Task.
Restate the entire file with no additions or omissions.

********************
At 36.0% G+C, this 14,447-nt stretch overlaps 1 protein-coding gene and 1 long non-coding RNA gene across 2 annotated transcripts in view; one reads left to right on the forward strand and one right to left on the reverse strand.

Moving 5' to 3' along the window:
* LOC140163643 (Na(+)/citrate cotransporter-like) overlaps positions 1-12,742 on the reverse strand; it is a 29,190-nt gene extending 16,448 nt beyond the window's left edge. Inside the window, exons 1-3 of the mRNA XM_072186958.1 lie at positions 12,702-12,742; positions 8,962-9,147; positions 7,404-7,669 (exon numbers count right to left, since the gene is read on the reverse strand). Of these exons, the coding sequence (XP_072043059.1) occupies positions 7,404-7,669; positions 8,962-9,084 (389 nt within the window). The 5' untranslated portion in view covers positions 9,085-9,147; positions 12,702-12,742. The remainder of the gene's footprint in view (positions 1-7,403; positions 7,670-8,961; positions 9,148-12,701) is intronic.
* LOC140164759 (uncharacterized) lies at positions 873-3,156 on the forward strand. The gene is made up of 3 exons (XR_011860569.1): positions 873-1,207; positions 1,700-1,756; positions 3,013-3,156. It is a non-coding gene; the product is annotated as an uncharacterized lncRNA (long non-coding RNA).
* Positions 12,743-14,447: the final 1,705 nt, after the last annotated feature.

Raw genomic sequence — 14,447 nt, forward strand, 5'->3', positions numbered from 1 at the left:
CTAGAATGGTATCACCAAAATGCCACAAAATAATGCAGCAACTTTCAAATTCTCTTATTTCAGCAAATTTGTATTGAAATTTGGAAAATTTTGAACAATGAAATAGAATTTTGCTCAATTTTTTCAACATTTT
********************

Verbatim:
At 36.0% G+C, this 14,447-nt stretch overlaps 1 protein-coding gene and 1 long non-coding RNA gene across 2 annotated transcripts in view; one reads left to right on the forward strand and one right to left on the reverse strand.

Moving 5' to 3' along the window:
* LOC140163643 (Na(+)/citrate cotransporter-like) overlaps positions 1-12,742 on the reverse strand; it is a 29,190-nt gene extending 16,448 nt beyond the window's left edge. Inside the window, exons 1-3 of the mRNA XM_072186958.1 lie at positions 12,702-12,742; positions 8,962-9,147; positions 7,404-7,669 (exon numbers count right to left, since the gene is read on the reverse strand). Of these exons, the coding sequence (XP_072043059.1) occupies positions 7,404-7,669; positions 8,962-9,084 (389 nt within the window). The 5' untranslated portion in view covers positions 9,085-9,147; positions 12,702-12,742. The remainder of the gene's footprint in view (positions 1-7,403; positions 7,670-8,961; positions 9,148-12,701) is intronic.
* LOC140164759 (uncharacterized) lies at positions 873-3,156 on the forward strand. The gene is made up of 3 exons (XR_011860569.1): positions 873-1,207; positions 1,700-1,756; positions 3,013-3,156. It is a non-coding gene; the product is annotated as an uncharacterized lncRNA (long non-coding RNA).
* Positions 12,743-14,447: the final 1,705 nt, after the last annotated feature.

Raw genomic sequence — 14,447 nt, forward strand, 5'->3', positions numbered from 1 at the left:
CTAGAATGGTATCACCAAAATGCCACAAAATAATGCAGCAACTTTCAAATTCTCTTATTTCAGCAAATTTGTATTGAAATTTGGAAAATTTTGAACAATGAAATAGAATTTTGCTCAATTTTTTCAACATTTT